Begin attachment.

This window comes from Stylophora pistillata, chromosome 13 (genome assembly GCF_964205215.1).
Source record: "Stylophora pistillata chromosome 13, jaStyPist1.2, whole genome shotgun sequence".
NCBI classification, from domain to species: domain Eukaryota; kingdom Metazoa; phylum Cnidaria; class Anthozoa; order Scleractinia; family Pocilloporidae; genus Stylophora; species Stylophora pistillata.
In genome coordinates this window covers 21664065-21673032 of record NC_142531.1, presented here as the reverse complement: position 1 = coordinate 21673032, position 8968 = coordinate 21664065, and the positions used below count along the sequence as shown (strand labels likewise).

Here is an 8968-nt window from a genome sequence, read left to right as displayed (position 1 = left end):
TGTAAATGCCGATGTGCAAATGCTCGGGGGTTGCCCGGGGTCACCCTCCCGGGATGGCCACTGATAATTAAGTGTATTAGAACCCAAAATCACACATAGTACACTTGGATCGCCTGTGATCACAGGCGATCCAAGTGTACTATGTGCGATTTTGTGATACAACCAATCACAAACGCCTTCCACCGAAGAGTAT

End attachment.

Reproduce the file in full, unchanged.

This window comes from Stylophora pistillata, chromosome 13 (genome assembly GCF_964205215.1).
Source record: "Stylophora pistillata chromosome 13, jaStyPist1.2, whole genome shotgun sequence".
NCBI classification, from domain to species: domain Eukaryota; kingdom Metazoa; phylum Cnidaria; class Anthozoa; order Scleractinia; family Pocilloporidae; genus Stylophora; species Stylophora pistillata.
In genome coordinates this window covers 21664065-21673032 of record NC_142531.1, presented here as the reverse complement: position 1 = coordinate 21673032, position 8968 = coordinate 21664065, and the positions used below count along the sequence as shown (strand labels likewise).

Here is an 8968-nt window from a genome sequence, read left to right as displayed (position 1 = left end):
TGTAAATGCCGATGTGCAAATGCTCGGGGGTTGCCCGGGGTCACCCTCCCGGGATGGCCACTGATAATTAAGTGTATTAGAACCCAAAATCACACATAGTACACTTGGATCGCCTGTGATCACAGGCGATCCAAGTGTACTATGTGCGATTTTGTGATACAACCAATCACAAACGCCTTCCACCGAAGAGTAT